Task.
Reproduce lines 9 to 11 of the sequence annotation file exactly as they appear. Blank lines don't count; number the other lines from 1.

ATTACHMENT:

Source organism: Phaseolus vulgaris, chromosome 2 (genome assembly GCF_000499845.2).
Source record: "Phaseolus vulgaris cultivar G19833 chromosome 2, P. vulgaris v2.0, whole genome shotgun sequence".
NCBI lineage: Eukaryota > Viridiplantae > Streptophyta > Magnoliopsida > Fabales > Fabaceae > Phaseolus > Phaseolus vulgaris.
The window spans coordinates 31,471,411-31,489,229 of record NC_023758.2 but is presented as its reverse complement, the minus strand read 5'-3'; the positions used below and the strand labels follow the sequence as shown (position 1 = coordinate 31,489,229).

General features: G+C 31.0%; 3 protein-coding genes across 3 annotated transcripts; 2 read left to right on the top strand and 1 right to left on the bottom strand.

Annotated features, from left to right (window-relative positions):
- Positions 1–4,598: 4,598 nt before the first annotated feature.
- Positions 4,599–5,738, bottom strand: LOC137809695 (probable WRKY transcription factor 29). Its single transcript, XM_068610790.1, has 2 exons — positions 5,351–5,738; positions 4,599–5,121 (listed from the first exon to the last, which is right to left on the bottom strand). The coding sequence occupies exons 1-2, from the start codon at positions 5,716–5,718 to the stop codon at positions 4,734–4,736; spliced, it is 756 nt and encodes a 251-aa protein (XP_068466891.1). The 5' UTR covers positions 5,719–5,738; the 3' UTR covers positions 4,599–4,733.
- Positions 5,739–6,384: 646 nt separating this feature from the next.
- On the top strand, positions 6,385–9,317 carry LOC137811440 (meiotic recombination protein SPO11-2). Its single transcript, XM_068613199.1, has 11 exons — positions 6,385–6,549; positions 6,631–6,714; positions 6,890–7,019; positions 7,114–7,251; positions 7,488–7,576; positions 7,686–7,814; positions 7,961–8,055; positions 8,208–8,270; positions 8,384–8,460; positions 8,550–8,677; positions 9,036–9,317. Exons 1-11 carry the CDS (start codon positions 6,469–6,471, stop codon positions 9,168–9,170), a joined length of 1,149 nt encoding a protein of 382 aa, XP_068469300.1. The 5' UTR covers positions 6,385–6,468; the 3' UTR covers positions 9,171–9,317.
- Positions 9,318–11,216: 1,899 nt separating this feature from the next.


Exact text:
- Positions 5,739–6,384: 646 nt separating this feature from the next.
- On the top strand, positions 6,385–9,317 carry LOC137811440 (meiotic recombination protein SPO11-2). Its single transcript, XM_068613199.1, has 11 exons — positions 6,385–6,549; positions 6,631–6,714; positions 6,890–7,019; positions 7,114–7,251; positions 7,488–7,576; positions 7,686–7,814; positions 7,961–8,055; positions 8,208–8,270; positions 8,384–8,460; positions 8,550–8,677; positions 9,036–9,317. Exons 1-11 carry the CDS (start codon positions 6,469–6,471, stop codon positions 9,168–9,170), a joined length of 1,149 nt encoding a protein of 382 aa, XP_068469300.1. The 5' UTR covers positions 6,385–6,468; the 3' UTR covers positions 9,171–9,317.
- Positions 9,318–11,216: 1,899 nt separating this feature from the next.